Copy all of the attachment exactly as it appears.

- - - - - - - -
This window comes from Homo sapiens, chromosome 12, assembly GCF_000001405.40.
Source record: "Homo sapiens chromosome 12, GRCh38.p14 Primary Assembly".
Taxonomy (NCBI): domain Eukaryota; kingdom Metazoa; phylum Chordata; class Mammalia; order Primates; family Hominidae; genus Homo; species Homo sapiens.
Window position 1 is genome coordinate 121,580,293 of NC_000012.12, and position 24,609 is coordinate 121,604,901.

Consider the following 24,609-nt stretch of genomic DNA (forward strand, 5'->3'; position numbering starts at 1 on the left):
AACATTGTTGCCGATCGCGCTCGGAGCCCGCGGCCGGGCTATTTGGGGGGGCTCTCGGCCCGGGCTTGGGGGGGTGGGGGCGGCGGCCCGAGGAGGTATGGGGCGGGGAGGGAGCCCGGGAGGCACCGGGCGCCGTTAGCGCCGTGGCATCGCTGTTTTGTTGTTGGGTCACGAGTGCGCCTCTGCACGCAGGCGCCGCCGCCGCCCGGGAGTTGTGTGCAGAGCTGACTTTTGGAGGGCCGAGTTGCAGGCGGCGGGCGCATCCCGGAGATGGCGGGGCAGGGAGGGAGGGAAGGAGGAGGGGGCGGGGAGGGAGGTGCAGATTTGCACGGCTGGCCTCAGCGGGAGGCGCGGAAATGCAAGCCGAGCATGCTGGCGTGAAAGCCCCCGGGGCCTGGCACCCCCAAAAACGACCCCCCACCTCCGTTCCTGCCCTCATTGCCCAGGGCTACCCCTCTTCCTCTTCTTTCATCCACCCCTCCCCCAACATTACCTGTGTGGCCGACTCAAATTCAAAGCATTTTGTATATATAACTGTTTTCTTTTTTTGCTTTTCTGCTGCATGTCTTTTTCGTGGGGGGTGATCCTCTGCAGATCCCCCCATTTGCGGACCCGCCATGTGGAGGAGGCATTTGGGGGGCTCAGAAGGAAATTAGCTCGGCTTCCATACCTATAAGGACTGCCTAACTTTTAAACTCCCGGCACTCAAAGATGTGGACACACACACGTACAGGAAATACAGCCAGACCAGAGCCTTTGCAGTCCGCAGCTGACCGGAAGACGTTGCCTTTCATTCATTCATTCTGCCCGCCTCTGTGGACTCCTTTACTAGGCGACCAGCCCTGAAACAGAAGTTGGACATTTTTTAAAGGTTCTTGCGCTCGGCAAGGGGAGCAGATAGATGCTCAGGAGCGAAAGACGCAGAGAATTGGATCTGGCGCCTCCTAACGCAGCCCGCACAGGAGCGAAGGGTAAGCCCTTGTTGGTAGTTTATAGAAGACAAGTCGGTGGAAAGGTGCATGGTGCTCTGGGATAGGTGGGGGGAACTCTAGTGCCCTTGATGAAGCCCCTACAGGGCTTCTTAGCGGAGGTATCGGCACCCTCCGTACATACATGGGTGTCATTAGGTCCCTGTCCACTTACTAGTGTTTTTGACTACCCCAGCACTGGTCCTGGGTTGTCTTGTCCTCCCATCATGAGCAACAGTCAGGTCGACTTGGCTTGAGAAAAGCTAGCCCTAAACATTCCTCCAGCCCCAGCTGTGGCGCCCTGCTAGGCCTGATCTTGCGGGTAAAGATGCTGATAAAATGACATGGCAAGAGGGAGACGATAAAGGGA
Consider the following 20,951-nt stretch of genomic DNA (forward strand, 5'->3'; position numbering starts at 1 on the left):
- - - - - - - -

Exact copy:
This window comes from Homo sapiens, chromosome 12, assembly GCF_000001405.40.
Source record: "Homo sapiens chromosome 12, GRCh38.p14 Primary Assembly".
Taxonomy (NCBI): domain Eukaryota; kingdom Metazoa; phylum Chordata; class Mammalia; order Primates; family Hominidae; genus Homo; species Homo sapiens.
Window position 1 is genome coordinate 121,580,293 of NC_000012.12, and position 24,609 is coordinate 121,604,901.

Consider the following 24,609-nt stretch of genomic DNA (forward strand, 5'->3'; position numbering starts at 1 on the left):
AACATTGTTGCCGATCGCGCTCGGAGCCCGCGGCCGGGCTATTTGGGGGGGCTCTCGGCCCGGGCTTGGGGGGGTGGGGGCGGCGGCCCGAGGAGGTATGGGGCGGGGAGGGAGCCCGGGAGGCACCGGGCGCCGTTAGCGCCGTGGCATCGCTGTTTTGTTGTTGGGTCACGAGTGCGCCTCTGCACGCAGGCGCCGCCGCCGCCCGGGAGTTGTGTGCAGAGCTGACTTTTGGAGGGCCGAGTTGCAGGCGGCGGGCGCATCCCGGAGATGGCGGGGCAGGGAGGGAGGGAAGGAGGAGGGGGCGGGGAGGGAGGTGCAGATTTGCACGGCTGGCCTCAGCGGGAGGCGCGGAAATGCAAGCCGAGCATGCTGGCGTGAAAGCCCCCGGGGCCTGGCACCCCCAAAAACGACCCCCCACCTCCGTTCCTGCCCTCATTGCCCAGGGCTACCCCTCTTCCTCTTCTTTCATCCACCCCTCCCCCAACATTACCTGTGTGGCCGACTCAAATTCAAAGCATTTTGTATATATAACTGTTTTCTTTTTTTGCTTTTCTGCTGCATGTCTTTTTCGTGGGGGGTGATCCTCTGCAGATCCCCCCATTTGCGGACCCGCCATGTGGAGGAGGCATTTGGGGGGCTCAGAAGGAAATTAGCTCGGCTTCCATACCTATAAGGACTGCCTAACTTTTAAACTCCCGGCACTCAAAGATGTGGACACACACACGTACAGGAAATACAGCCAGACCAGAGCCTTTGCAGTCCGCAGCTGACCGGAAGACGTTGCCTTTCATTCATTCATTCTGCCCGCCTCTGTGGACTCCTTTACTAGGCGACCAGCCCTGAAACAGAAGTTGGACATTTTTTAAAGGTTCTTGCGCTCGGCAAGGGGAGCAGATAGATGCTCAGGAGCGAAAGACGCAGAGAATTGGATCTGGCGCCTCCTAACGCAGCCCGCACAGGAGCGAAGGGTAAGCCCTTGTTGGTAGTTTATAGAAGACAAGTCGGTGGAAAGGTGCATGGTGCTCTGGGATAGGTGGGGGGAACTCTAGTGCCCTTGATGAAGCCCCTACAGGGCTTCTTAGCGGAGGTATCGGCACCCTCCGTACATACATGGGTGTCATTAGGTCCCTGTCCACTTACTAGTGTTTTTGACTACCCCAGCACTGGTCCTGGGTTGTCTTGTCCTCCCATCATGAGCAACAGTCAGGTCGACTTGGCTTGAGAAAAGCTAGCCCTAAACATTCCTCCAGCCCCAGCTGTGGCGCCCTGCTAGGCCTGATCTTGCGGGTAAAGATGCTGATAAAATGACATGGCAAGAGGGAGACGATAAAGGGA
Consider the following 20,951-nt stretch of genomic DNA (forward strand, 5'->3'; position numbering starts at 1 on the left):